lazarus-posterI was a big fan of David Gelb’s critically acclaimed documentary Jiro Dreams of Sushi that follows an 85-year-old sushi master in Tokyo and his two sons who are also sushi chefs. The last thing I expected next from this director was a low-budget horror film starring Olivia Wilde. But the visual sensibilities Gelb displays in his documentaries are on full display in The Lazarus Effect, a film produced by Jason Blum (responsible for franchises such as Paranormal Activity and Insidious as well the recent Oscar winner Whiplash) and his Blumhouse Company.

The Lazarus Effect follows a group of researchers led by Frank (Mark Duplass) and his fiancée Zoe (Olivia Wilde) who’ve achieved the unimaginable — bringing the dead back to life. After a successful, if unsanctioned, trial on a recently deceased dog, the team is ready to reveal their breakthrough to the world. But when the authorities learn about their underground experiments, their project is unexpectedly shut down. Frank, Zoe, and their team (Donald Glover, Sarah Bolger, and Evan Peters) take matters into their own hands, launching a rogue attempt to recreate their experiment, during which things go terribly wrong and Zoe is killed. Fueled by terror and grief, Frank pushes them to do the unthinkable: attempt to resurrect their first human test subject. Initially, the procedure appears to be a success, but the team soon realizes that Zoe is acting a little strangely…

I sat down with David Gelb following a terrifying screening of the film in the mortuary building of a Los Angeles cemetery.

davidgelbDanny Miller: Well, thanks for scaring the crap out of me! Every time I see movies like this, I wonder why we choose to do this to ourselves. What makes us want to experience that kind of fear?

David Gelb: It’s a great question — I think it’s just the thrill ride. Why do we love to go on roller coasters? Of course only some people like it and I wonder about it, too. There’s just something exciting about being scared but knowing that it’s just a movie.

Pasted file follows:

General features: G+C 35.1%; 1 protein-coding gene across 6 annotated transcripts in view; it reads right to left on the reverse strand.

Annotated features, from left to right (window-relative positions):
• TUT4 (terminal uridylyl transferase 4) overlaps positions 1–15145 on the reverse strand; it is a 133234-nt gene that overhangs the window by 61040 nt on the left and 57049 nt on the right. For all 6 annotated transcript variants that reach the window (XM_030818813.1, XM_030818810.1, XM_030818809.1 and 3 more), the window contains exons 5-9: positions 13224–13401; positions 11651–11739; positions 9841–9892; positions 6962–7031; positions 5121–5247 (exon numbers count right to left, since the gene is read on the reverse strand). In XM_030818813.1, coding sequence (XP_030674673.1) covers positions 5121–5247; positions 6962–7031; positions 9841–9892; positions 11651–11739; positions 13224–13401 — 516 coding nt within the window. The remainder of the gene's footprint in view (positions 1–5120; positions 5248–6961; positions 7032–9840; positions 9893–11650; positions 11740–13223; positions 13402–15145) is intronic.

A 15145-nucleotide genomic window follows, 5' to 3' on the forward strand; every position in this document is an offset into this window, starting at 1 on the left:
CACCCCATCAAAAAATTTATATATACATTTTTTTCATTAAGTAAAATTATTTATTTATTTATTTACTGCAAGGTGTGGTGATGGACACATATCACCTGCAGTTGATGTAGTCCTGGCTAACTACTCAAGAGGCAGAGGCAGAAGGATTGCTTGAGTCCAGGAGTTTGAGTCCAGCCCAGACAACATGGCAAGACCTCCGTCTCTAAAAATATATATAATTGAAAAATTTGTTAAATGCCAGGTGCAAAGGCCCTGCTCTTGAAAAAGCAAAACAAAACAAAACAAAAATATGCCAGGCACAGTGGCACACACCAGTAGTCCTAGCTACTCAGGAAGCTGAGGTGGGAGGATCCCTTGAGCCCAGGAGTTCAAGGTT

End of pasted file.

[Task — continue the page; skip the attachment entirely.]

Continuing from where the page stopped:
I recently watched Jiro Dreams of Sushi again and just loved it. I heard Jason Blum talk about how imagining the director of that movie doing this film was a hard sell for him at first. How did you win him over?

Persistence! One of the producers of this film, Matt Kaplan, is a friend of mine and he was a believer that I could do something like this. He played a big role in convincing Jason.

Was it a specific goal of yours to direct a horror film?

Oh, absolutely. I grew up loving them. When I was six years old, my dad brought a copy of Akira home with him from Japan. He thought it was some kind of Disney movie! My parents put it on and there was some really scary stuff right at the beginning so my mom grabbed the VHS tape and hid it.

Uh-oh, turning that movie into the “forbidden fruit!”

Exactly! Little did she know that by taking it away, that film would become the object of my obsession! I found the VHS tape about a year later and I watched it a million times. So, yeah, it’s something I always wanted to do.

God knows this town is always ready to put people in a box whenever they have any level of success. Was part of the reason you wanted to make this to prove you could do other things than classy documentaries?

(Laughs.) I didn’t really think that hard about it. For me, it was just like, “I want to make a scary movie!” And for my first narrative film, I really wanted to do something with a low budget since I’m learning as I go. I think Jason makes these incredible films that feel really big but are quite small. I learned so much. But I did come in very prepared — I had my storyboards for the whole thing, I had all my visual references, and that was very important in winning him over.

To get so many actors of that caliber must have been a Godsend for someone making their first narrative feature.